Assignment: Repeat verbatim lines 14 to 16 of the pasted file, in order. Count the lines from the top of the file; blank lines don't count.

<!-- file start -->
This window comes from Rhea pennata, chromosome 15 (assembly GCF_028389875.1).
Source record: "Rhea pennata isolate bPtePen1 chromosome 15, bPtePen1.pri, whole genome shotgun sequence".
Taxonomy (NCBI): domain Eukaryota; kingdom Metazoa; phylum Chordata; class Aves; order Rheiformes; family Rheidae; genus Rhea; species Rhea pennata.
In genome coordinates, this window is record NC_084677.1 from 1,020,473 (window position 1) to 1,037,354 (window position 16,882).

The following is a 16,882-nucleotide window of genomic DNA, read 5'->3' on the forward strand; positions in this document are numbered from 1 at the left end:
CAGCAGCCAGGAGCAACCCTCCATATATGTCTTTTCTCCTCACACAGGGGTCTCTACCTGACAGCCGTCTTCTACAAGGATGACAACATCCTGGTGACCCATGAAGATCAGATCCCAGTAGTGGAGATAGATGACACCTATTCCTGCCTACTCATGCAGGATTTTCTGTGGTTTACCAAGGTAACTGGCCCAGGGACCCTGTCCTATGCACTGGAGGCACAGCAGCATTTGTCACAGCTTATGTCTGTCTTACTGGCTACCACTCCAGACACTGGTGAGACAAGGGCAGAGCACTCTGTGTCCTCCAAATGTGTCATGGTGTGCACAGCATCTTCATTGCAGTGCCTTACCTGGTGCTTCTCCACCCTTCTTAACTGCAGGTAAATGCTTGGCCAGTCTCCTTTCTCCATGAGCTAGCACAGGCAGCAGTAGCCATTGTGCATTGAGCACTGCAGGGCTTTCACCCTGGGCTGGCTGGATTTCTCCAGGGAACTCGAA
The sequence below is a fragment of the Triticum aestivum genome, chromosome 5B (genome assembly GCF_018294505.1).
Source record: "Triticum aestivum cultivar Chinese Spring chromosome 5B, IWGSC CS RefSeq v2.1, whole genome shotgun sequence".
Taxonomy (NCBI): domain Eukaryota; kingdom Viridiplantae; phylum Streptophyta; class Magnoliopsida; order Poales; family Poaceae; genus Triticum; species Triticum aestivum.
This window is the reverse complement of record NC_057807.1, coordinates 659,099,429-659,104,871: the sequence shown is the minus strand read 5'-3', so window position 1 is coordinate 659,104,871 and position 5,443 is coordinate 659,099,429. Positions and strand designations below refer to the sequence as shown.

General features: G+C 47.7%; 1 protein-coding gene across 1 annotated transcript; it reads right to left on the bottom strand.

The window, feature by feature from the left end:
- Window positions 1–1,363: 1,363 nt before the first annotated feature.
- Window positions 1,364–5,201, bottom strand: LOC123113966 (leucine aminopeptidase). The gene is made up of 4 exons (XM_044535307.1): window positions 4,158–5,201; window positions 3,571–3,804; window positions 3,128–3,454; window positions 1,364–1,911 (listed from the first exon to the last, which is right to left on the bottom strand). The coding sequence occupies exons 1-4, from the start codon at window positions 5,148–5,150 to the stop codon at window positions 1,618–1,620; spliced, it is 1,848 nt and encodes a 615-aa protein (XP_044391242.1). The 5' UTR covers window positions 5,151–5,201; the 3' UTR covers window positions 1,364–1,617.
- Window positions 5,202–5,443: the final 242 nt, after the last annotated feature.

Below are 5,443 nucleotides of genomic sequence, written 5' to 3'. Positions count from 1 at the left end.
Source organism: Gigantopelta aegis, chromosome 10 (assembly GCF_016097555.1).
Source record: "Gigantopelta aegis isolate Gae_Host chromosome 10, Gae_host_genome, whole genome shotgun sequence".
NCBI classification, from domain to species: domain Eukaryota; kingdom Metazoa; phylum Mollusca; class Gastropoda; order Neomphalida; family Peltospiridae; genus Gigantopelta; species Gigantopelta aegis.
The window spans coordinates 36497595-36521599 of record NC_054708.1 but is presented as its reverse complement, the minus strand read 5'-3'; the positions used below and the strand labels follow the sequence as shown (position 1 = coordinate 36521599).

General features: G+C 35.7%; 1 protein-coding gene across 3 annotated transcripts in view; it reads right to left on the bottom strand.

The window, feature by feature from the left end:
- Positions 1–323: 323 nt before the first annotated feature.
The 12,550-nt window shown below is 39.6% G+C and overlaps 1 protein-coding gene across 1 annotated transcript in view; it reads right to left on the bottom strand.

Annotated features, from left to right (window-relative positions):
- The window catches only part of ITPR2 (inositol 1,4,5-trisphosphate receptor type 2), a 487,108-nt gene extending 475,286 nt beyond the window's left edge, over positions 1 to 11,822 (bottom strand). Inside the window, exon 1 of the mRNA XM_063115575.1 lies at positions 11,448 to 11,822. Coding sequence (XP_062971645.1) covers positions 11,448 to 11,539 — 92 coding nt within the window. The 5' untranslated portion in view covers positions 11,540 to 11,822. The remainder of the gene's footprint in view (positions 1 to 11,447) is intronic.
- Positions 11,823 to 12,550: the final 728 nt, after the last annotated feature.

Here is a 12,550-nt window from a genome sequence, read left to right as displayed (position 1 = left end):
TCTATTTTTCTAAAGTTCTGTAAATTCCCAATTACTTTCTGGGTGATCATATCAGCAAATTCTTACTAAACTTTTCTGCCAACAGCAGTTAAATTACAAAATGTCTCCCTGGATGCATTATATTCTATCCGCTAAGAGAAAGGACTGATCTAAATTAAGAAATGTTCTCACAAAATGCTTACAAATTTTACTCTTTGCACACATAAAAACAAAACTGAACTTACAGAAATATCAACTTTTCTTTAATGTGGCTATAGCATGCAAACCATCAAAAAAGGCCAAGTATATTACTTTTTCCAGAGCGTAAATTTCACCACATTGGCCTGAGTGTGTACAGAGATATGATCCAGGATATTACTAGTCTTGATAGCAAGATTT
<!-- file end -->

- Window positions 1,364–5,201, bottom strand: LOC123113966 (leucine aminopeptidase). The gene is made up of 4 exons (XM_044535307.1): window positions 4,158–5,201; window positions 3,571–3,804; window positions 3,128–3,454; window positions 1,364–1,911 (listed from the first exon to the last, which is right to left on the bottom strand). The coding sequence occupies exons 1-4, from the start codon at window positions 5,148–5,150 to the stop codon at window positions 1,618–1,620; spliced, it is 1,848 nt and encodes a 615-aa protein (XP_044391242.1). The 5' UTR covers window positions 5,151–5,201; the 3' UTR covers window positions 1,364–1,617.
- Window positions 5,202–5,443: the final 242 nt, after the last annotated feature.

Below are 5,443 nucleotides of genomic sequence, written 5' to 3'. Positions count from 1 at the left end.